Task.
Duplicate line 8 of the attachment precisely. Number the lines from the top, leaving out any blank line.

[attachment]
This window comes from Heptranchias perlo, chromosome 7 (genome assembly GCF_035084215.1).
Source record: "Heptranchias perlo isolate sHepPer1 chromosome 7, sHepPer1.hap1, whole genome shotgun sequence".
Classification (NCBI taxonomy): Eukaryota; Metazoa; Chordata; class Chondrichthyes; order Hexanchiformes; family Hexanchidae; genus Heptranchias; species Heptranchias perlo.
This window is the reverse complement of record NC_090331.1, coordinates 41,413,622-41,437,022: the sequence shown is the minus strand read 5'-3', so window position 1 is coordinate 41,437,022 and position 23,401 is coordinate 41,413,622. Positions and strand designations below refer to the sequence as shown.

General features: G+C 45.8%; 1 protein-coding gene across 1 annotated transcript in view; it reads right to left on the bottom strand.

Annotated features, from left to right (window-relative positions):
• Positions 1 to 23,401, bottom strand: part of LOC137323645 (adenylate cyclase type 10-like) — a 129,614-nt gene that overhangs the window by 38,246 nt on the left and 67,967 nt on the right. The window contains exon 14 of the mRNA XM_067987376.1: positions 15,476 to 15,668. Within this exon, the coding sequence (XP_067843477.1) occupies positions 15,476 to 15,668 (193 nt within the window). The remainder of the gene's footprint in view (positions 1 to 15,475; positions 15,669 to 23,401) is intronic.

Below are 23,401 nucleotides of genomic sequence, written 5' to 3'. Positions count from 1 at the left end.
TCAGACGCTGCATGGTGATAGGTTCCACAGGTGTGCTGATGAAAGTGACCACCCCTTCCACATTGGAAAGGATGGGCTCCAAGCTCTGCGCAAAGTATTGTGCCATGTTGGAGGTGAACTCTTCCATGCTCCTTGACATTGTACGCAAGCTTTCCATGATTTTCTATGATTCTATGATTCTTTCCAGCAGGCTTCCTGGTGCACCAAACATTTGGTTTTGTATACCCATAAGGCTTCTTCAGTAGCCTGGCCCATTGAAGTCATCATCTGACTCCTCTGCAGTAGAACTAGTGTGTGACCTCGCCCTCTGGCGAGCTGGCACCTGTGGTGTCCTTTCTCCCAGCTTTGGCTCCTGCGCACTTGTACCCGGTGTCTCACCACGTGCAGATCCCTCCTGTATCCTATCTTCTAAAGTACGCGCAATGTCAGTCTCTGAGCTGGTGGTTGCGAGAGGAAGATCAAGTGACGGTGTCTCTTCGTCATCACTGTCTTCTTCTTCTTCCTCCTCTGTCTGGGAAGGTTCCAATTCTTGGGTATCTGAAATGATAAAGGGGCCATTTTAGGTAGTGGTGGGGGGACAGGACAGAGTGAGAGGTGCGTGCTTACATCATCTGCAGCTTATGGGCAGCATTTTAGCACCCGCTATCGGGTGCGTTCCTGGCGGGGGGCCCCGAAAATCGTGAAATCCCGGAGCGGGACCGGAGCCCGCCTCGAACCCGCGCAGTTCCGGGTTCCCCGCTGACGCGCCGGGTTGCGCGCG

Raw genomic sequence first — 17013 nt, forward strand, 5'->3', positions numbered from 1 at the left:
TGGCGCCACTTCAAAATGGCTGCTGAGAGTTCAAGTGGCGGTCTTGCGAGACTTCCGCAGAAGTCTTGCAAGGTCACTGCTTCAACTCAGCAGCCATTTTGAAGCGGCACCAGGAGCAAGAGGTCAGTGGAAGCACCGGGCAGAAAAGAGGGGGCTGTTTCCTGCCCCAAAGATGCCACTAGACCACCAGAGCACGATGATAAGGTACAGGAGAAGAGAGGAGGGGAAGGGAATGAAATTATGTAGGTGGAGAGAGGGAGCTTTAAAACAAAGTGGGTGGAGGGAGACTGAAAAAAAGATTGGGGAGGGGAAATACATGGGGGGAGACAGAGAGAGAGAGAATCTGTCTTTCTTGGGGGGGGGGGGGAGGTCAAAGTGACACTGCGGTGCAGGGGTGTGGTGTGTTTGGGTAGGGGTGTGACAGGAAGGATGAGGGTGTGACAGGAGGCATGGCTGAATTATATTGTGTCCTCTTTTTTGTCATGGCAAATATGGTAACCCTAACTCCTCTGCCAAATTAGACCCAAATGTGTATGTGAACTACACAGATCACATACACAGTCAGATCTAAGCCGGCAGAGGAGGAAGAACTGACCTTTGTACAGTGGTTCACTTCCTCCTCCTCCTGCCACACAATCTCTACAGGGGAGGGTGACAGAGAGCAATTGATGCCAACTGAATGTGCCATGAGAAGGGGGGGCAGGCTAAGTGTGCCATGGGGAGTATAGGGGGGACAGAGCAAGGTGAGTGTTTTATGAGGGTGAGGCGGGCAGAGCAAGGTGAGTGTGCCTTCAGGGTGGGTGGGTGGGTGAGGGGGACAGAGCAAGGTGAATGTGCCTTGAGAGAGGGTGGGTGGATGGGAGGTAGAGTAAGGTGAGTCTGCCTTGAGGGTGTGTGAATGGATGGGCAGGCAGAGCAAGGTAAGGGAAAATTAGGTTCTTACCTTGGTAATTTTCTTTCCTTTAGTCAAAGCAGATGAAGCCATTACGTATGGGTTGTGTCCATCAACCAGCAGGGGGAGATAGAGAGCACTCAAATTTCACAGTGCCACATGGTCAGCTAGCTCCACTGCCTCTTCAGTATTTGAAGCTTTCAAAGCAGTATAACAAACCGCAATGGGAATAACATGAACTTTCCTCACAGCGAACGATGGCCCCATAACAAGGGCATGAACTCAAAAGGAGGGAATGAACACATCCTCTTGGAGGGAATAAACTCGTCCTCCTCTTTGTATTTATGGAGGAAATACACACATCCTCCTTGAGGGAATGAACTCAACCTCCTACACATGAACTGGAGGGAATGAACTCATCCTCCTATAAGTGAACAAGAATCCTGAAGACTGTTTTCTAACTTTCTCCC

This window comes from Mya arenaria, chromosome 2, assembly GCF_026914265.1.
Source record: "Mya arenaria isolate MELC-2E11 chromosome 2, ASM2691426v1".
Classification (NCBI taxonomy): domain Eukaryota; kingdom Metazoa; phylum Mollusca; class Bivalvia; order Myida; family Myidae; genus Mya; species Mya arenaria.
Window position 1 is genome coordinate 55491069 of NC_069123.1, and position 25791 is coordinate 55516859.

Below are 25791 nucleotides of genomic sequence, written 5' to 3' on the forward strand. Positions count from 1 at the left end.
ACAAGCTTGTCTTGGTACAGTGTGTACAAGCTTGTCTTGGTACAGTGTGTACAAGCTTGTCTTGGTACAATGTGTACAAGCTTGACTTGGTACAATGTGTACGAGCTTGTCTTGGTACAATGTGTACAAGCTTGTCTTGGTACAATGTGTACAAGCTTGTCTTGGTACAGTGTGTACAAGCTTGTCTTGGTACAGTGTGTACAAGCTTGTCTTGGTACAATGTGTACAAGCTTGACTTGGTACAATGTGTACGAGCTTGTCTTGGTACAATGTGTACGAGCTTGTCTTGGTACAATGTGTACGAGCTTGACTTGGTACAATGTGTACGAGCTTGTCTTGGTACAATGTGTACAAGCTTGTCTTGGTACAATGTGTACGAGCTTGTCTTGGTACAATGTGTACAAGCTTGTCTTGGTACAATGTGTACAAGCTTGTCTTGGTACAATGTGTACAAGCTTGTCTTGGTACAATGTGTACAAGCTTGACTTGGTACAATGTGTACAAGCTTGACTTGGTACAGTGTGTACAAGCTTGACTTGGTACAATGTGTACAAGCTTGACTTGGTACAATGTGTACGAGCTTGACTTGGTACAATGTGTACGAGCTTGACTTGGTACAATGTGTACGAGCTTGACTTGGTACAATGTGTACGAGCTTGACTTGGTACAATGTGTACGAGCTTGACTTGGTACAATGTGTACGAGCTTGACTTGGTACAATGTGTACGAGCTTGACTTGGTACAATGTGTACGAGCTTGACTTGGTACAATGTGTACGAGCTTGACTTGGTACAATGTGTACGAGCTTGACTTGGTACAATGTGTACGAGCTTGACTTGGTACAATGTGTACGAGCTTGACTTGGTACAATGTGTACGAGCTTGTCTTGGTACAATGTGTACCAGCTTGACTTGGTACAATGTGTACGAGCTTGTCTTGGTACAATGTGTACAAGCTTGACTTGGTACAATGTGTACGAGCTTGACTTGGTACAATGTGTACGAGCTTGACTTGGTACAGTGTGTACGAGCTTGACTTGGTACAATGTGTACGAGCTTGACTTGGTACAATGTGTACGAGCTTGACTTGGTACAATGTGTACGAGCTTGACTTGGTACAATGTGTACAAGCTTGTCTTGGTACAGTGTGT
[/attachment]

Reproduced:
Below are 23,401 nucleotides of genomic sequence, written 5' to 3'. Positions count from 1 at the left end.